Major Sources of Commissions and Fees
The following table sets forth our commissions and fees by major source by amount for the years ended December 31, 2022 and 2021:
For the Years
Ended December 31,
Variance
(in thousands, except percentages)20222021Amount%
Commission revenue$786,794 $472,495 $314,299 67 %
Profit-sharing revenue
66,091 37,392 28,699 77 %
Consulting and service fee revenue61,244 30,182 31,062 103 %
Policy fee and installment fee revenue
55,362 19,903 35,459 178 %
Other income
11,229 7,318 3,911 53 %
Total commissions and fees$980,720 $567,290 $413,430 
Commission revenue primarily represents commission revenue earned by providing insurance placement services to Clients. Commission revenue increased by $314.3 million year over year as a result of the Partnership Contribution of $237.2 million and organic growth of $77.1 million.
Profit-sharing revenue represents bonus-type revenue that is earned by us as a sales incentive provided by certain Insurance Company Partners. Profit-sharing revenue increased by $28.7 million year over year as a result of Partnership Contribution of $17.8 million and organic growth of $10.9 million.
Consulting and service fee revenue represents fees received in lieu of a commission and specialty insurance consulting revenue. Consulting and service fee revenue increased $31.1 million year over year as a result of the Partnership Contribution of $21.8 million and organic growth of $9.2 million.
Policy fee and installment fee revenue represents revenue earned by our UCTS Operating Group for acting in the capacity of an MGA and providing payment processing and services and other administrative functions on behalf of Insurance Company Partners. Policy fee and installment fee revenue increased $35.5 million year over year primarily due to organic growth.
Other income consists of other fee income and premium financing income generated across all Operating Groups as well as marketing income that is based on agreed-upon cost reimbursement for fulfilling specific targeted Medicare marketing campaigns. Other income increased $3.9 million year over year primarily due to the Partnership Contribution.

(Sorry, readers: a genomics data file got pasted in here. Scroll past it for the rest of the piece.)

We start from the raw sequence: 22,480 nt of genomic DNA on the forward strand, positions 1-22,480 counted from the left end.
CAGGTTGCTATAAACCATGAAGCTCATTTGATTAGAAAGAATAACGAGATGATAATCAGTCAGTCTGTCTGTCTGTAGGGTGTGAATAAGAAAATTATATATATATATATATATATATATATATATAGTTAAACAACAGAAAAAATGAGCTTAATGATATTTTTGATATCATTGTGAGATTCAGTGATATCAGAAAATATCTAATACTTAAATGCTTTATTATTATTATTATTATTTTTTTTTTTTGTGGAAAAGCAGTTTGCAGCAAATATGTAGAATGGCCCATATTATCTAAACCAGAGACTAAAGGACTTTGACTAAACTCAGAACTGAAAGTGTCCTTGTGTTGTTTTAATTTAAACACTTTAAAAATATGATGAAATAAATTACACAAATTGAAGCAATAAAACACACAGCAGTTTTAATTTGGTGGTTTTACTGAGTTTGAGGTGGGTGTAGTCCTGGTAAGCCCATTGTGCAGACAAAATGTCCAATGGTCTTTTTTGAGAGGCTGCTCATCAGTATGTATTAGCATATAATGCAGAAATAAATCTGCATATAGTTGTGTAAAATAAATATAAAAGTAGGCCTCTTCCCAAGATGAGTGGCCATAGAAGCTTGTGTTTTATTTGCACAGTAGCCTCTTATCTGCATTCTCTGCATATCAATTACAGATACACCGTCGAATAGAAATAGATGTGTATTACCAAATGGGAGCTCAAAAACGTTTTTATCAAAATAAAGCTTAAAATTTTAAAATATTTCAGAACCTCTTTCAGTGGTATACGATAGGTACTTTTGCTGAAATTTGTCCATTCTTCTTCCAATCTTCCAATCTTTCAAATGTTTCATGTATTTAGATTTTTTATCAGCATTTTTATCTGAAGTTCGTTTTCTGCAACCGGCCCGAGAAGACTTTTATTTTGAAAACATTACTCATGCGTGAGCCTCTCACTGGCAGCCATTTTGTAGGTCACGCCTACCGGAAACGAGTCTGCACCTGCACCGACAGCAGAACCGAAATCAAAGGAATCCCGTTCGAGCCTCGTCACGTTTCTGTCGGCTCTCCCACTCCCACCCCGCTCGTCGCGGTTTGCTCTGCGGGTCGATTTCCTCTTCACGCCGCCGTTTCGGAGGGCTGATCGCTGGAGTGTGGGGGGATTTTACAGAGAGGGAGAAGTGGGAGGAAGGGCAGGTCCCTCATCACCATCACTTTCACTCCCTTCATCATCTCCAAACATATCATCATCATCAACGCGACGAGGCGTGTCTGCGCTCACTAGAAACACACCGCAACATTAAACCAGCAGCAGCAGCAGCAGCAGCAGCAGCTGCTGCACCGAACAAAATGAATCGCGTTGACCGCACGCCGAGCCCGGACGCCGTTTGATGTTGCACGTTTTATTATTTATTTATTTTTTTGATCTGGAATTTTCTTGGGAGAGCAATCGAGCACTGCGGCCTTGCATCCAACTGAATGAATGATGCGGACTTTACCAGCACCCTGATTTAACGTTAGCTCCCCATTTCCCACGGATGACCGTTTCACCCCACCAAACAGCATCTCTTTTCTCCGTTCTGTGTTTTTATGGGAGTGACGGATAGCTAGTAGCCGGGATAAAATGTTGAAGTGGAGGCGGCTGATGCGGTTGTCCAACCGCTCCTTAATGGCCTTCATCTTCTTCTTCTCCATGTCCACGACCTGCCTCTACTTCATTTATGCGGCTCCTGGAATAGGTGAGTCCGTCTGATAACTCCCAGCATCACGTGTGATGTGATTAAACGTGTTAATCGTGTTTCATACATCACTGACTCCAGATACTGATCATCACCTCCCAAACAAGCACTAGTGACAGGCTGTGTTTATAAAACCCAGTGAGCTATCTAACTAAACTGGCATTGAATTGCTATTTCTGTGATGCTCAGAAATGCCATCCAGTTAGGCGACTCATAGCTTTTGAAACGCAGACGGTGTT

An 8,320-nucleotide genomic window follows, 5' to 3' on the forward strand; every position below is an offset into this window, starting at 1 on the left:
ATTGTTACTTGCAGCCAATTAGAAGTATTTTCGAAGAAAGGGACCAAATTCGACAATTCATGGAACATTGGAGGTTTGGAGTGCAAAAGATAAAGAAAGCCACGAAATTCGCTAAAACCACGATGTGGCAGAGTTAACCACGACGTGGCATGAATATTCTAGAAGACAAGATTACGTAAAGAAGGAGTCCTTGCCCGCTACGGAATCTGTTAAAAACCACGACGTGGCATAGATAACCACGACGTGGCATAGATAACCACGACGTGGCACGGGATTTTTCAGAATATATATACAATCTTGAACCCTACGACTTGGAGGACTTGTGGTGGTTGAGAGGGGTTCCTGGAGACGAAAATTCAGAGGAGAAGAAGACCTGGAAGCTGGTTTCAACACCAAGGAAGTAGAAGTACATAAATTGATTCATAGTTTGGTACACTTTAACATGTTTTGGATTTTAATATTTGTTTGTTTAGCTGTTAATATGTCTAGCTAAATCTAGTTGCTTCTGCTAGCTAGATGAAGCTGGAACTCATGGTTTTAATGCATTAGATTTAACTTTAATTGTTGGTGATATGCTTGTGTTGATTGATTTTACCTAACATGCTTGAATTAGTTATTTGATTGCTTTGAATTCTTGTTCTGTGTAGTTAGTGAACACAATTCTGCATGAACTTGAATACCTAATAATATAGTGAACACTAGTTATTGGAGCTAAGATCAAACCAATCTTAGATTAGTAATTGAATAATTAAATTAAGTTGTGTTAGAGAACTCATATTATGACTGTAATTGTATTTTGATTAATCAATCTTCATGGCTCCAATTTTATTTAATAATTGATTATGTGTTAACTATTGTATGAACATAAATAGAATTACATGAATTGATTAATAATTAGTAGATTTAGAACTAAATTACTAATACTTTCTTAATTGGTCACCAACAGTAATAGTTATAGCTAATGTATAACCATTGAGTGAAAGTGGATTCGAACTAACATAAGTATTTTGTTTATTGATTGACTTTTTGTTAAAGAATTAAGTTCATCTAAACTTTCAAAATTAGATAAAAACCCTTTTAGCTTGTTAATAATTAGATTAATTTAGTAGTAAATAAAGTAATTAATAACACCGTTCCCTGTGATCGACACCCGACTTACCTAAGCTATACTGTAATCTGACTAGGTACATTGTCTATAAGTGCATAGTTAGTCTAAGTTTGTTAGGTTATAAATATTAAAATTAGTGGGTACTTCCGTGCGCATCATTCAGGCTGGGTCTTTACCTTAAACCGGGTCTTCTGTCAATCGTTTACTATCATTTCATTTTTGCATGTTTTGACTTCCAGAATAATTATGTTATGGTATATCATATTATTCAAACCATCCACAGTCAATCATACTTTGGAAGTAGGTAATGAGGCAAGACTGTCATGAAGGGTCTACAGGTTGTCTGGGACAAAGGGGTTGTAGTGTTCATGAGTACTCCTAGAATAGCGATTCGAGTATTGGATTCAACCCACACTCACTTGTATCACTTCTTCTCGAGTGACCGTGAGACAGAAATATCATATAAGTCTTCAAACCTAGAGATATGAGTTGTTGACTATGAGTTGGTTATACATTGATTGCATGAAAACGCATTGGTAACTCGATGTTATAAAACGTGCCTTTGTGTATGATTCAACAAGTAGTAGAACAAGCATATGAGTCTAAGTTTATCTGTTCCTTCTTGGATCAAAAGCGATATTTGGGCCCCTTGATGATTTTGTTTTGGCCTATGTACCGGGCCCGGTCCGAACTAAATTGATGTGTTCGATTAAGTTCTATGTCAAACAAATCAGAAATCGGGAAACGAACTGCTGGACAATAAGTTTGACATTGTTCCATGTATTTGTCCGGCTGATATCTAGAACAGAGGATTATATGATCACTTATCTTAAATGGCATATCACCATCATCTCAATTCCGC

12


Commissions, Employee Compensation and Benefits
Commissions, employee compensation and benefits is our largest expense. It consists of (a) base compensation comprising salary, bonuses and benefits paid and payable to Colleagues, commissions paid to Colleagues and outside commissions paid to others; and (b) equity-based compensation associated with the grants of restricted and unrestricted stock awards to senior management, Colleagues, Risk Advisors and directors. We expect to continue to experience a general rise in commissions, employee compensation and benefits expense commensurate with expected growth in our revenue and headcount. We operate in competitive markets for human capital and need to maintain competitive compensation levels as we expand geographically and create new products and services. Our Colleague-related costs have risen as a result of the increasingly competitive market and the inflationary environment. In addition, our compensation arrangements with our Colleagues contain significant bonus or commission components driven by the results of our operations. Therefore, as we grow commissions and fees, we expect compensation costs to rise.
Commissions, employee compensation and benefits expenses increased by $319.4 million year over year. The Partnership Contribution accounted for $154.1 million of the increase to commissions, employee compensation and benefits. Share-based compensation expense increased $28.2 million as a result of equity grants awarded to all newly hired Colleagues, including those who joined us through Partnerships, and grants to reward Colleagues, including members of senior management (which also includes executive leaders, who will each be paid their entire annual bonuses for the year ended December 31, 2022 in the form of fully-vested shares of Class A common stock in April of 2023). The remaining increase in commissions, employee compensation and benefits expense can be attributed to higher commissions expense relating to our organic growth, higher compensation and benefits related to hiring to support our growth, and the inflationary environment, which has resulted in significant increases in the cost of human capital.
Other Operating Expenses
Other operating expenses include travel, accounting, legal and other professional fees, placement fees, rent, office expenses and other costs associated with our operations. Our occupancy-related costs and professional services expenses, in particular, generally increase or decrease in relative proportion to the number of our Colleagues and the overall size and scale of our business operations.
Other operating expenses increased by $71.5 million year over year related to increases in dues and subscriptions of $22.4 million from integration costs and investment in technology to support our growth, travel and entertainment of $12.6 million relating to integration of our 2021 Partnerships and our leadership and advisor conference, advertising and marketing of $9.5 million, rent expense of $8.5 million relating to expansion of our operating locations, Colleague education and welfare of $5.0 million relating to investments in our Colleagues, licenses and taxes of $4.2 million, repair and maintenance of $3.2 million, and recruiting expense of $2.2 million relating to the increased cost of human capital.